Identifying strategists and policy advisors to deploy tech & remediate attacks

News by Tony Morbin

The cyber-security industry recognises that it needs a broader range of skills than purely technologists, but where do they come from, and how do they demonstrate the tech understanding to make a contribution?

The cyber-security industry recognises that it needs a broader range of skills than purely technologists, but where do they come from, and how does a lawyer, policy maker, accountant, project manager, English or international relations graduate, MBA business person or psychologist demonstrate the tech understanding to make a contribution?

One place that’s being done is the Cyber 9/12 Strategy Challenge, a national cyber policy and strategy competition, which this year is held at the BT Tower, London, on Monday 11th and Tuesday 12th of February 2019. #cyber912_UK

Cyber 9/12 is named as day after 9/11 - asking the question, how do you recover after such an enormous event? hence the emphasis on policy and strategy to give focus and direction to the tech deployed.

SC Media UK asked Pete Cooper, Cyber 9/12 UK competition director and Atlantic Council Fellow, to give a bit more detail about the competition, and how would the contestants demonstrate their skills?

Cooper explained: "This is the second year of the competition, with 17 teams of four plus a mentor from their University. That’s up from 13 universities last year (plus military and law enforcement teams). Its about a 50/50 gender split and given there are no restrictions it’s great that we are coming up with this pool of talent to tap into."

Without giving too much away to the competitors, Cooper described how they would be tackling a scenario based on how we protect critical national infrastructure, with a focus on fuel and energy. It will encompass various challenges, exploring coordinated exposure of vulnerability, the relationship and interdependability of private and government sectors, the role of independent researchers, as well as bringing in financial and insurance sectors.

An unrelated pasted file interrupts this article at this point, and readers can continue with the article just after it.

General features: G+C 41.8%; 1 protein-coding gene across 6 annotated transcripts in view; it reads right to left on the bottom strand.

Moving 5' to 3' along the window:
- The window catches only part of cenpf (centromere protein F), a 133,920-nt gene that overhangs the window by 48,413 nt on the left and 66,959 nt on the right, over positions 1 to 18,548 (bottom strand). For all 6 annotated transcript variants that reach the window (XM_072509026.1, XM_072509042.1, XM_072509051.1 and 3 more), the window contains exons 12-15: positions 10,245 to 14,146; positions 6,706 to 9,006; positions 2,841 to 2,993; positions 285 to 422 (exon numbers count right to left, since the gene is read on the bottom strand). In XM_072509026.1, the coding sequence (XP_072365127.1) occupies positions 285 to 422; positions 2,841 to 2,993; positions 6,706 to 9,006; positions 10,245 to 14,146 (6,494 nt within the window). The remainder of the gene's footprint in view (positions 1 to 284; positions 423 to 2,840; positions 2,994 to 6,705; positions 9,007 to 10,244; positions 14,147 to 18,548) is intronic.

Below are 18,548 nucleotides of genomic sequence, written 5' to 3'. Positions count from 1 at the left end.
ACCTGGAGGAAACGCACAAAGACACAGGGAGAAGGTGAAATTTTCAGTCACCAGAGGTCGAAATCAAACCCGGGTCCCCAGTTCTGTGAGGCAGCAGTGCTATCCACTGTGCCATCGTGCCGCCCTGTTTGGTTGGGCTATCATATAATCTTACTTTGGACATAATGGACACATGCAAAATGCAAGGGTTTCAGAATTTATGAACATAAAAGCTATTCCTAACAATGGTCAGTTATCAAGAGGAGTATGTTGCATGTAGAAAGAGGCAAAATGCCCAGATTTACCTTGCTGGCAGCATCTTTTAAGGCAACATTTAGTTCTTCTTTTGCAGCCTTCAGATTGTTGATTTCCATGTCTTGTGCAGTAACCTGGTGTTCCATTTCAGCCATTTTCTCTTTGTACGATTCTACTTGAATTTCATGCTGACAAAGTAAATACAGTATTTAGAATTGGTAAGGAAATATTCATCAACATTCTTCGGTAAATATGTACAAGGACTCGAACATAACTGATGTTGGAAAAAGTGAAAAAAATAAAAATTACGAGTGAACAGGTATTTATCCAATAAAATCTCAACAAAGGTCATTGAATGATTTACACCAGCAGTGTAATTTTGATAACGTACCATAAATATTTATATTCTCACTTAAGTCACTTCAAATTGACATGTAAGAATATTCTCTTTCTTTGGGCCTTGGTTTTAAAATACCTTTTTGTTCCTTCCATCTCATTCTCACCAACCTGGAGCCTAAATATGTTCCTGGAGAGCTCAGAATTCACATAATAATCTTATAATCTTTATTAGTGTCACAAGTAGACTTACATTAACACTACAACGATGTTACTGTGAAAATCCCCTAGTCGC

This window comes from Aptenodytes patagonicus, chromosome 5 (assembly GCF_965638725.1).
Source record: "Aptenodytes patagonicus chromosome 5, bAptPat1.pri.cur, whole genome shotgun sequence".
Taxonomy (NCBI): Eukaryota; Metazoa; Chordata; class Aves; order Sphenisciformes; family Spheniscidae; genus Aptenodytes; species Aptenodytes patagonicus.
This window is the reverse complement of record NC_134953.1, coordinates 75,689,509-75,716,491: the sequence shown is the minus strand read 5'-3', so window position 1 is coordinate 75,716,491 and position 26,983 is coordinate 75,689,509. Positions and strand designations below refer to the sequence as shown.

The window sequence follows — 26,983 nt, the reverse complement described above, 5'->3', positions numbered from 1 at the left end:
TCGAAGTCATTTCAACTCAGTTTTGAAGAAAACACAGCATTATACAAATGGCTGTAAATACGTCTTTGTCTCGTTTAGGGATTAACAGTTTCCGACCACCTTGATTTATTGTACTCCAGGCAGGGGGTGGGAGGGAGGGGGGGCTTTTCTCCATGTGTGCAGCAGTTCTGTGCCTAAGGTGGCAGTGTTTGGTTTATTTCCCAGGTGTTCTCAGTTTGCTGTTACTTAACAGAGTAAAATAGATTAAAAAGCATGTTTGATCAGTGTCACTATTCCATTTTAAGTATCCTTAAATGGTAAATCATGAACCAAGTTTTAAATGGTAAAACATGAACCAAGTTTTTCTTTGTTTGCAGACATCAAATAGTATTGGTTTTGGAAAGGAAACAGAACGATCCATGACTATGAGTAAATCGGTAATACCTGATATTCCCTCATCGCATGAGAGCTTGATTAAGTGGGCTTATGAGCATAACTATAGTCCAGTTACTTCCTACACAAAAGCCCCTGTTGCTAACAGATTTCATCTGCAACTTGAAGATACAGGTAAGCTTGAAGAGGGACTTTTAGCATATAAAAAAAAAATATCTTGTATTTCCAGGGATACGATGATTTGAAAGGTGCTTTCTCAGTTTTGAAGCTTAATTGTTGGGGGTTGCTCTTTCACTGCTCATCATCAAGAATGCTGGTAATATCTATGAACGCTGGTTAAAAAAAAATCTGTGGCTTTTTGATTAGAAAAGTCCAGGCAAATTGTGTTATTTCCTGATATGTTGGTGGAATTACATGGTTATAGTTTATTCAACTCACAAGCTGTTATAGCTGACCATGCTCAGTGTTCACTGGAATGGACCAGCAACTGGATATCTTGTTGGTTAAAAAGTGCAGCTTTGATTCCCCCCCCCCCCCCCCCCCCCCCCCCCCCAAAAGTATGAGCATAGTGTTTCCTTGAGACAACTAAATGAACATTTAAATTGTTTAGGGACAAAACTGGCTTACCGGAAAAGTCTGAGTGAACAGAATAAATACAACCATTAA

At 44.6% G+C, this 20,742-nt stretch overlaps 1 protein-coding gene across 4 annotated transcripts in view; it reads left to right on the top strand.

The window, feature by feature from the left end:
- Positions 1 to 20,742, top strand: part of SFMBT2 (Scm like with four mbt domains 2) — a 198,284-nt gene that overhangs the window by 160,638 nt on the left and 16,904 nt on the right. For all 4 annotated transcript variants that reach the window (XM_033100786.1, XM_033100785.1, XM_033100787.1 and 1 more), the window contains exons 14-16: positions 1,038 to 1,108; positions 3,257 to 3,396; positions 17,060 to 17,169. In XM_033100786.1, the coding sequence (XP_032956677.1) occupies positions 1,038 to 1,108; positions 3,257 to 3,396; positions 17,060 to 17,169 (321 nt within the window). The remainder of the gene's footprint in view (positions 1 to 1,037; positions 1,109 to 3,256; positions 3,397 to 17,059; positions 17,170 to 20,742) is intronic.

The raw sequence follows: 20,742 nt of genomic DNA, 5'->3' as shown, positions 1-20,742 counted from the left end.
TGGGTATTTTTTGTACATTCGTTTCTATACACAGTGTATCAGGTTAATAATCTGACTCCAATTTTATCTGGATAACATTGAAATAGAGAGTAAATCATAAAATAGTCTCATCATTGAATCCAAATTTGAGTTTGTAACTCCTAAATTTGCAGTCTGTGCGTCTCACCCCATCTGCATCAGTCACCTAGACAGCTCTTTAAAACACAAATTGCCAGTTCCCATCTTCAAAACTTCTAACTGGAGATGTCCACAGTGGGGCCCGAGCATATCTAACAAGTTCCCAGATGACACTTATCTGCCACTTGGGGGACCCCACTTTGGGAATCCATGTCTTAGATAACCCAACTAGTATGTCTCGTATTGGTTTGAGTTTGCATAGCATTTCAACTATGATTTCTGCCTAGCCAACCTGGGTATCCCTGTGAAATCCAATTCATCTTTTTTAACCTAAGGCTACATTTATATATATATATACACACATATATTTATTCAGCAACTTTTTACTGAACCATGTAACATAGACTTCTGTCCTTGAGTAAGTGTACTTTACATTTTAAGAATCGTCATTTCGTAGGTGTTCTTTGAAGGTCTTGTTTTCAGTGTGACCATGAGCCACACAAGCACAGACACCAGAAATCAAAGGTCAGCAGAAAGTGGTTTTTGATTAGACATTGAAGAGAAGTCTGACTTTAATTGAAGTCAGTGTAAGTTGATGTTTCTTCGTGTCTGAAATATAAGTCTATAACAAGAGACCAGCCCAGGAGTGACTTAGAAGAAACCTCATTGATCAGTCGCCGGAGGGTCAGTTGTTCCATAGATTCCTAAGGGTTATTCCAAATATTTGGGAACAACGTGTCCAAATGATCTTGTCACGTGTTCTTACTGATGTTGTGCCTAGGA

Issues will include how we deal with vulnerabilities in the supply chain, hardware and software, embedded nationally and internationally, what are the ramifications if a vulnerability is found in software used everywhere, and how do we respond and react? How do we work together quickly to find and fix those vulnerabilities?

The students have already submitted their 500 word briefing on what they think are the key elements of what is going on, and on 11 Feb they turn up at BT tower when scoring gets underway.

Cooper adds that the value of combining technical, policy and strategy skills is to build bridges with technology to form strong multi-disciplinary teams, and that attracts those who do not see themselves as technical but have skills to bring to the industry.

"When we reach out to people, we say it’s not a technology, capture the flag competition. It’s about policy and strategy but you need technical understanding - its a completely multi-faceted scenario. It opens up cyber-security to humanities, law, business degrees and other technologists. Its pulling from a wider demographic hence the higher female participation. The industry is still trying to solve he cyber-security skills gap, struggling to fill technical roles, but there are also other roles that that need understanding of cyber-security - lawyers, HR and others - and we need to create pathways and make it easier for them to get in to the industry. Currently there is a view that without a degree in computer science you can’t get in the industry and we need to get over that."